Scream Horror Magazine


Posted on: July 25th, 2015
A group of tourists make their way to a Greek island for a holiday. Once there, they find their friends have vanished, and the whole island seems deserted, save for a strange woman dressed in black. Stranded, they fall one by one to a monstrous killer with a taste for human flesh…
Anthropophagus (aka The Savage Island, aka The Grim Reaper), a 1980 horror film directed by Joe D’Amato was one of the most reviled and ‘controversial’ of the Video Nasties scare of the early 1980s. Along with Cannibal Holocaust, the VHS cover for it was always one of the selected few to illustrate any Daily Mail type hysterical “Won’t someone please think of the children!!” article on the subject. Like most other Video Nasties, it is, at heart, a fairly entertaining grim little piece of schlock that would barely be remembered at all, if not for the whole mania surrounding the Nasties. The trouble with such films as being touted as ‘the most disturbing thing you will ever see’ and which then disappear from circulation for years is that when they are eventually released in an uncut format, to our cynical 2015 eyes, desensitised by years of being able to view such fare as Hostel and Human Centipede on demand means that Anthropophagus and its ilk are derided as being ‘boring’ and ‘rubbish’. Basically, its years of hype for very little reward. Which seems a little unfair on Anthropophagus, recently released uncut on Blu-Ray for the first time by 88 Films. Is it the pinnacle of horror and so grossly unpleasant that it caused sleepless nights and mental anguish? Of course not, but that doesn’t make it a bad film.

A young couple frolic on a beach on an idyllic looking Greek island. While the man relaxes on the beach the woman strips to her bikini and goes for a dip in the sea. They are both brutally murdered by an unseen assailant.  Their friend Julie (Tisa Farrow, of Zombie Flesh Eaters fame) is supposed to be meeting them and she hooks up with a group of friends to make their way to the island. When they get to the island they find no signs of Julie’s friends and set to look for them/explore the island, leaving behind Maggie (Serena Grandi), a heavily pregnant woman who twists her ankle. She is promptly kidnapped and the deck hand killed. The island is completely deserted except for a mysterious woman in black who tries to warn them away. Bad weather sweeps away their boat and forces them to spend the night on the island, where the unseen figure continues to stalk them. They discover a blind woman, Rita (Margaret Mazzantini ) who has managed to escape from the killer so far as she can sense when he is near. Eventually we are treated to our first sighting of the killer, a heavily made up George Eastman, a hulking zombie like cannibal, who has already munched his way through the island and has now set his dead eyes on the group of stranded heroes.  Since, in the grand tradition of all horror films ever, they are don’t seem blessed with an over-abundance of brains this shouldn’t be too much of a challenge for him. And so it proves, as from then it is the standard fare of picking them off one by until we reach the two infamous scenes that everyone knows about, the most likely reasons for its inclusion on the DPP’s (Director of Public Prosecutions) list of 39 films that were successfully prosecuted under the Obscene Publications Act and the main reason people would want to watch this film in the first place. I won’t spoil them for anyone, save to say that if anyone genuinely thought what they were watching was real the fact that such people were supposed to be in charge of our ‘moral wellbeing’ and had actual power in the press and government is staggering beyond belief.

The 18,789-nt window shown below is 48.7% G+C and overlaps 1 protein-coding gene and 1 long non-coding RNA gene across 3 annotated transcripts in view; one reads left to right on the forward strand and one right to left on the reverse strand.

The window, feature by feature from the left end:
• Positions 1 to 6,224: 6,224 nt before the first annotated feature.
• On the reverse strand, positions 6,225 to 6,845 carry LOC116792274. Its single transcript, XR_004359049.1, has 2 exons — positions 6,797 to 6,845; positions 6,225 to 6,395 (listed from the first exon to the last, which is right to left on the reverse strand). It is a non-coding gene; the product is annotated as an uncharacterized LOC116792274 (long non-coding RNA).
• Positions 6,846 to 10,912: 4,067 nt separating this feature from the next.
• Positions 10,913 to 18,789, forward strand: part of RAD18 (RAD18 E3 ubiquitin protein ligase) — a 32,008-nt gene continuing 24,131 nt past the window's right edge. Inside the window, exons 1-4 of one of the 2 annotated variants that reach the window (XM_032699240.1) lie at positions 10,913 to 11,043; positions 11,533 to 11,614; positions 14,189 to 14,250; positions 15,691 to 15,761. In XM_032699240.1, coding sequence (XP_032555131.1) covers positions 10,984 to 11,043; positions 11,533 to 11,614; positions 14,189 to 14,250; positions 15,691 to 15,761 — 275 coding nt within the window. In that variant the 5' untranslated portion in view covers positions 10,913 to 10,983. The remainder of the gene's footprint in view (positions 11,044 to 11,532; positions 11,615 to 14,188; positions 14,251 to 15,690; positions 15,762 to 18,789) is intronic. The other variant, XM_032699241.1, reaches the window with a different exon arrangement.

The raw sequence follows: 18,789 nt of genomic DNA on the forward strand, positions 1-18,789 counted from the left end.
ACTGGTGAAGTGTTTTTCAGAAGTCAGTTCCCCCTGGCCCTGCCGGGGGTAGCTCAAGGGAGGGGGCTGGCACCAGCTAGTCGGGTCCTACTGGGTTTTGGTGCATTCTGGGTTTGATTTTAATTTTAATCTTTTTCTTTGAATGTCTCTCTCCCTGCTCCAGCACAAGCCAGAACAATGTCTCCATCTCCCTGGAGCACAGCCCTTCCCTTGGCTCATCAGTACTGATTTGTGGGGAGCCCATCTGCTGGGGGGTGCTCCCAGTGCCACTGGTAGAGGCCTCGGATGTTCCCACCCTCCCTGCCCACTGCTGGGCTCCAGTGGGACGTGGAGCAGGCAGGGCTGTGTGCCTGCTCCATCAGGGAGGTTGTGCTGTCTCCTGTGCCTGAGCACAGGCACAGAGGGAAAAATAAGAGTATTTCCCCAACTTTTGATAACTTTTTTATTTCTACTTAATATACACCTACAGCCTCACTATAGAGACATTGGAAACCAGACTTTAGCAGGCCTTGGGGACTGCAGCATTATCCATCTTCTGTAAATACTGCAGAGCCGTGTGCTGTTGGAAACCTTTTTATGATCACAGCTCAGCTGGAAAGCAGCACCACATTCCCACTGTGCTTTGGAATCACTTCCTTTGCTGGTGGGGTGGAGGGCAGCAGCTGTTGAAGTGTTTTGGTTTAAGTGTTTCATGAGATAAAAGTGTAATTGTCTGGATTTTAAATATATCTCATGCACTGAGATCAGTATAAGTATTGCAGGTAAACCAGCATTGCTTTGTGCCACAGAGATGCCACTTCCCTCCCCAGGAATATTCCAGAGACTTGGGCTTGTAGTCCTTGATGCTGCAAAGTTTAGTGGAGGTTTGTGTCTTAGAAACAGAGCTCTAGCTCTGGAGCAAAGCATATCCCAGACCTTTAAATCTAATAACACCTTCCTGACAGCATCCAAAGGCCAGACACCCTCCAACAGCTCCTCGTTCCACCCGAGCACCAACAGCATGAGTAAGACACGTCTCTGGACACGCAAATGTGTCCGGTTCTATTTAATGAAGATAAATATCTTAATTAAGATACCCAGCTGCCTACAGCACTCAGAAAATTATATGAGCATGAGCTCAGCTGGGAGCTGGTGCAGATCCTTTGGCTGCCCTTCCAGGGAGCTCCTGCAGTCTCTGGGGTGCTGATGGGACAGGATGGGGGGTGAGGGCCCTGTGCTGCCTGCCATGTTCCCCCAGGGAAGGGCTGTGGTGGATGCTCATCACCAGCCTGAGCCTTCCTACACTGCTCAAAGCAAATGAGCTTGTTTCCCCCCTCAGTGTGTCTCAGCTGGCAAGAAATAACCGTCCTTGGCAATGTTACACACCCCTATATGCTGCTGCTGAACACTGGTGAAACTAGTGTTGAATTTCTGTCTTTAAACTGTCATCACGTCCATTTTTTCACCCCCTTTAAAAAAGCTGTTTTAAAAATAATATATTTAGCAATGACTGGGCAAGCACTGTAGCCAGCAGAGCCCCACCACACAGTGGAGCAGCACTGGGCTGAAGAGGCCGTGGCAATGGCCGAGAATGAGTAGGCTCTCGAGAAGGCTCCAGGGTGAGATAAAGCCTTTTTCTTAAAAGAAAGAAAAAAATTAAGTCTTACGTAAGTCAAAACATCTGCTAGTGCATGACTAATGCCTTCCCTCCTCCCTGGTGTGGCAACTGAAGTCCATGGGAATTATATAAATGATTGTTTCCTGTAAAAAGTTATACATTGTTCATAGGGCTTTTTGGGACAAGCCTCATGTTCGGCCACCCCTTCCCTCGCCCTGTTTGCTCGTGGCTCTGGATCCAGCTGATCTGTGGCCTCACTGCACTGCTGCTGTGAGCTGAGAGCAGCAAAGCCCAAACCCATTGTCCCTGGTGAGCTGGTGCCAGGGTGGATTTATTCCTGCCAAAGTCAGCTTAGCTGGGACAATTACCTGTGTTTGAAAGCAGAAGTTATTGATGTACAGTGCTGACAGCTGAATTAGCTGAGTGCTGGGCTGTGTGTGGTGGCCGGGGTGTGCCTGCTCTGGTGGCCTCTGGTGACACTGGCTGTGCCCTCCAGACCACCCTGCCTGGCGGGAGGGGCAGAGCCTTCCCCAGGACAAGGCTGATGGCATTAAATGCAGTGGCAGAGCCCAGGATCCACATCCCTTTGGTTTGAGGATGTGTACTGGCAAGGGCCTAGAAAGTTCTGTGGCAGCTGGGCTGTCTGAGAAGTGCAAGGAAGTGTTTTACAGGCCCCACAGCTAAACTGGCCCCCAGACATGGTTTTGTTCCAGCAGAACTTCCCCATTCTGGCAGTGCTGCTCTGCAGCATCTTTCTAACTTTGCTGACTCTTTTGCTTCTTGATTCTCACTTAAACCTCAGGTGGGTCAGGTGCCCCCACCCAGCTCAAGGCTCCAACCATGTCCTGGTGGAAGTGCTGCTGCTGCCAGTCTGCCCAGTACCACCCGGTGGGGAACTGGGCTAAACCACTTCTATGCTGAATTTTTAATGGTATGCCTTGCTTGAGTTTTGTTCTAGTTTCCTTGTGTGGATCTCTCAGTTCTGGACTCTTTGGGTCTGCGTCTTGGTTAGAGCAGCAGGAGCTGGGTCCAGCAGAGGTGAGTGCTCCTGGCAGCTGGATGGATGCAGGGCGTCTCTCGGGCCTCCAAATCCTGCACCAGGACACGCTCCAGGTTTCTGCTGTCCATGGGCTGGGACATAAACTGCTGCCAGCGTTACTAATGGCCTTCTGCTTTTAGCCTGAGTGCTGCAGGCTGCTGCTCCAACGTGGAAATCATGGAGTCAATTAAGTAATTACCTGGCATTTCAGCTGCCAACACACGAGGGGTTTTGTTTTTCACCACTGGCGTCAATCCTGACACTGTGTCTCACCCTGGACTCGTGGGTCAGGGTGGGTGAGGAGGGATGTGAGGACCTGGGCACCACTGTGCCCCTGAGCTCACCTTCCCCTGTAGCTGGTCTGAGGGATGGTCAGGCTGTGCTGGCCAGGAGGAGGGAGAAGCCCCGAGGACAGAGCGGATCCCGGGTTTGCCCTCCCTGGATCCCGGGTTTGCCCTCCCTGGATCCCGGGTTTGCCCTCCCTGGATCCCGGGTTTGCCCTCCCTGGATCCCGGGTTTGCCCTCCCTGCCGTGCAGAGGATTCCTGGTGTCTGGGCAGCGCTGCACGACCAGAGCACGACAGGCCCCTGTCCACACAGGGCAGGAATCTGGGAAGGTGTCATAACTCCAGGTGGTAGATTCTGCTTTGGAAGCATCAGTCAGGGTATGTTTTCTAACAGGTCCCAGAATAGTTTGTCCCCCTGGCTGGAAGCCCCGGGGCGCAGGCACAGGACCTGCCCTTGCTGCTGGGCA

As stated above, Anthropophagus is indeed a fairly entertaining grim little piece of schlock. The acting is risible, the plot thin (although they do at least give the Eastman character a backstory, and flesh the story out beyond just “he’s a crazy cannibal”), the pace slow, and the gore scenes few and far between. I don’t consider myself a gore hound, but these films all advertised themselves by being chock stuff of blood and guts so I would have liked to have seen more. The deserted island setting was atmospheric, and put me in mind of the much superior film Who Can Kill A Child?, which I highly recommend to anyone who hasn’t seen it. D’Amoto’s direction is well intended, attempting to build atmosphere in the many scenes that just involve people wandering aimlessly around the island is a thankless task but he tackles it with aplomb. And yet, I enjoyed this film. I like grim little pieces of schlock and this is a fine example of it. Scary? No. Shocking? No. Depraved and liable to corrupt the great unwashed? Hell no. Entertaining and interesting as an insight as to just how ridiculous the whole Video Nasty farce was? Very much yes.

For the Blu-ray part of things, the film is now fully uncut and upgraded to HD. The picture is clear, as is the sound. Extras on the film itself are thin on the ground, with only the trailer. It does however include a full length documentary; 42nd Street Memories. An entertaining and interesting retrospective on New York’s famous Grindhouse cinema.

Words: Felicity Burton

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